Survive and evolve, dynamics of cooperative RNA replicators in a compartment
Evidence in a test tube to help understand the origins and early evolution of life.
The paper in Nature Ecology & Evolution is here: check_our_paper
Through the first few years of my laboratory life, I gradually increased my desire to address a big question related to the origins of life. Then in early 2014, when I was a second-year Ph.D. student, I decided to put that passion into practice. Along with my Ph.D. advisor, Dr. Norikazu Ichihashi, we reviewed what problems we could carefully address, and we decided to target the evolutionary dynamics of cooperative molecular replicators. These events are integral to resolving a long-standing uncertainty about the evolution of complexity in the origins and early evolution of life.
The story was originally envisioned back in the 1970s by Manfred Eigen as the pioneer in the field. It was considered that cooperation between replicating molecules (such as RNA) to form a larger replication unit is crucial for the origins of life because it allows the expansion of functions in a primitive error-prone nucleotide replication. Soon after, however, John Maynard Smith pointed out a serious drawback of this process: the vulnerability to the appearance of parasitic or selfish replicators with mutations that make them lose function but replicate faster by exploiting cooperation. Although a large body of literature addressed this problem theoretically and suggested compartments (e.g., protocells) as a possible solution, empirical studies were hindered due to the lack of a suitable experimental tool, which would be a compartmentalized replication system with a cooperative scheme as well as the ability to evolve.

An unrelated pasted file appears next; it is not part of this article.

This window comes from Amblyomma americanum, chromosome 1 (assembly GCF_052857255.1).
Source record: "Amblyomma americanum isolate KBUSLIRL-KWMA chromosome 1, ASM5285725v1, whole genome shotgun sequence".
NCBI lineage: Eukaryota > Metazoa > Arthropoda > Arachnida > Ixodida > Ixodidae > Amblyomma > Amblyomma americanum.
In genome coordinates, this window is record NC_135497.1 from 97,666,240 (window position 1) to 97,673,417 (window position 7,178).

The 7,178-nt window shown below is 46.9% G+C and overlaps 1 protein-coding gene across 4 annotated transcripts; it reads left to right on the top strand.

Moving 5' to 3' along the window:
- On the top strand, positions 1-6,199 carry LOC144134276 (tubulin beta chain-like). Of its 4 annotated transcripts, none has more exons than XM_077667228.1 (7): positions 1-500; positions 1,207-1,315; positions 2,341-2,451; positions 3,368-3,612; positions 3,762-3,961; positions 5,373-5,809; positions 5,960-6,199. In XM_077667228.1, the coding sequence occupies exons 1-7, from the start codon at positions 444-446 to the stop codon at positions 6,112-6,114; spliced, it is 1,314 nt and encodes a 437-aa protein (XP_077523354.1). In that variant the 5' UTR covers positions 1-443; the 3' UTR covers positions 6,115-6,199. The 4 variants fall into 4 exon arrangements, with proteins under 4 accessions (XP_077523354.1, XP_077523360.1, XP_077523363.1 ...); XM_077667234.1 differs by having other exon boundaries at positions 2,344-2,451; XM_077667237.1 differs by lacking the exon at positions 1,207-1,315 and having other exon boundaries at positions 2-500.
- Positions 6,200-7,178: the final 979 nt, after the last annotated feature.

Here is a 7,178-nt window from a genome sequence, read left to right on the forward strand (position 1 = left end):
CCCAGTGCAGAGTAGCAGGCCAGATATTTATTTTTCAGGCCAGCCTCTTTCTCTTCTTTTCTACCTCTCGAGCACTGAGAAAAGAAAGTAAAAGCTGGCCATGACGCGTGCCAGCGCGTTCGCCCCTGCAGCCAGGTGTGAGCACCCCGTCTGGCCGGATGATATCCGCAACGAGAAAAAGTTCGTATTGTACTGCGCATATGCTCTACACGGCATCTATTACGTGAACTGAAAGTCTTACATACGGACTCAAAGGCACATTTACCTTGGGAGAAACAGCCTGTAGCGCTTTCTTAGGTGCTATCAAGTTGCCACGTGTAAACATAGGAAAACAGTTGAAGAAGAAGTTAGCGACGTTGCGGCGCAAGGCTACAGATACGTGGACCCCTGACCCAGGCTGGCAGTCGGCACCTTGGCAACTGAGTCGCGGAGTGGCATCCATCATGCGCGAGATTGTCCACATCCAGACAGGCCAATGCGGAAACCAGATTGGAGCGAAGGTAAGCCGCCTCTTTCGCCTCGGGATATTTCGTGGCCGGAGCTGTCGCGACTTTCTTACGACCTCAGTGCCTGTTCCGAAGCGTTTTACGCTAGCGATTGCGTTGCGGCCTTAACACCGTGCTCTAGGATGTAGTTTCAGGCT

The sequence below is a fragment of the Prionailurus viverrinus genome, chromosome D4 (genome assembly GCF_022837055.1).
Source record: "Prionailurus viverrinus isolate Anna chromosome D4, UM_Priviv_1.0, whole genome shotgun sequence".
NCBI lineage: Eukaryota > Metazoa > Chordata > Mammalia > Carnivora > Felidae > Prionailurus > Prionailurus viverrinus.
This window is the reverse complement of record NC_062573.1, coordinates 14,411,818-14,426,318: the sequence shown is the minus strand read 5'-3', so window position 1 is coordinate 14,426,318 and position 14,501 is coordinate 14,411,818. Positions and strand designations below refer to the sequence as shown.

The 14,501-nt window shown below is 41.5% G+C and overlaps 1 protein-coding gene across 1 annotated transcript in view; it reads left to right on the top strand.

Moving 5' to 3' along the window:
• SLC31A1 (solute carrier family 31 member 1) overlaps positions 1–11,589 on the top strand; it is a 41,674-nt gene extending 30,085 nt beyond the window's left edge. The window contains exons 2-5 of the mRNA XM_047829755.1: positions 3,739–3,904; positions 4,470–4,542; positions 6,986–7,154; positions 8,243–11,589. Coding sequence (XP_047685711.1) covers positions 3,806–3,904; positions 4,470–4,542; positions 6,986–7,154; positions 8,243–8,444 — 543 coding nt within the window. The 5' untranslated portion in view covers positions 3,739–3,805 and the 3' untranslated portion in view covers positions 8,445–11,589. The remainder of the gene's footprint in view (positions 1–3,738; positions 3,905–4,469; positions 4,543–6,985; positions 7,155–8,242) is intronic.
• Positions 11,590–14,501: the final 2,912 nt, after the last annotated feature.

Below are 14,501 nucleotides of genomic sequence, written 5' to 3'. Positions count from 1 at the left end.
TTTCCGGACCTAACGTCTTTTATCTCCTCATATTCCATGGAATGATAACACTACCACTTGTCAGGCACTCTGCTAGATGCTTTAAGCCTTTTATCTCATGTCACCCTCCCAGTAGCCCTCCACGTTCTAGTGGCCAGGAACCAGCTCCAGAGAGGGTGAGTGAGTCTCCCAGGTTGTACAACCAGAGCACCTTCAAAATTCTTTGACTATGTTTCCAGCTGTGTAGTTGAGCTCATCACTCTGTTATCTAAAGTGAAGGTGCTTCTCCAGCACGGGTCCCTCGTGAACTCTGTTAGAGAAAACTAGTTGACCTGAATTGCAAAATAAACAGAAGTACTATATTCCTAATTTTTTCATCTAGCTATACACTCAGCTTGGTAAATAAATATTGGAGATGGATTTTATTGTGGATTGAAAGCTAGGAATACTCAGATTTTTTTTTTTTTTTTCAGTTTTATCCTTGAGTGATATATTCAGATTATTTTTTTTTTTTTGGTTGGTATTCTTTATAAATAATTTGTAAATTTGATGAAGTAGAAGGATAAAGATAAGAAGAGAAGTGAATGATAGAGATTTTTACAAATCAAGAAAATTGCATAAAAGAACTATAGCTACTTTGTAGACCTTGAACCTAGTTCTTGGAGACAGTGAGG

Norikazu Ichihashi (left) and Ryo Mizuuchi (right). On graduation day from Osaka University.
We thought we had a good chance to overcome this hurdle by expanding our previously constructed in vitro RNA self-replication system, a model system for the ancient RNA-protein world. In this system, an artificial RNA (Rep-RNA) replicates through translation of a self-encoded replication enzyme in a cell-like compartment, and parasitic RNA spontaneously appears by replication errors. It turned out, however, the expansion of the system was the most difficult part in this study. The critical step, which took more than two years, was to design another RNA that has two features: (1) the encoding of a different enzyme to establish mutualistic cooperation with Rep-RNA; and (2) the ability to be replicated by the protein replicase enzyme (cooperated by Rep-RNA). Because the replication efficiency is closely related to RNA secondary structures, we needed to modify these RNAs by incorporating mutations while maintaining the function of an encoded protein, which was the biggest constraint. The variety of possibly encoded proteins were huge, including translation proteins, nucleotide synthetases, replication-assisting factors, etc. There was no way to predict whether a designed RNA would work or not until we introduced dozens of mutations and/or evolved them by the laborious in vitro selection technique, and thus, this was tough work.
Billions of compartments in a test tube. In each compartment, cooperative RNAs (pink and blue) and appearing parasitic RNAs (black) replicate.
I will never forget a day in August of 2016. I could not help expressing my excitement out loud when I first detected two RNAs replicated synchronously, in a cooperative fashion. That was elegant. The new RNA encoded NDK, nucleotide diphosphate kinase, which converts NDP to NTP, and hence responsible for metabolism, while Rep-RNA took care of RNA replication. Parasitic RNA also spontaneously appeared during replication, as expected. Using this system, in the published paper, we: (1) confirmed theoretically suggested obstacles for sustainable molecular cooperation, (2) found conditions where the cooperative replication can be sustained, which was broader than previously expected, (3) showed robustness of cooperative replication to random mutations in terms of maintenance of the whole cooperative system replication, and (4) demonstrated coevolution of the cooperators to improve their replication, which could be explained by the combination of selfish-evolution and following reciprocal adaptation. Overall, we provided evidence supporting the sustainability of molecular cooperation on an evolutionary timescale, hence the evolution of complexity in the origins of life.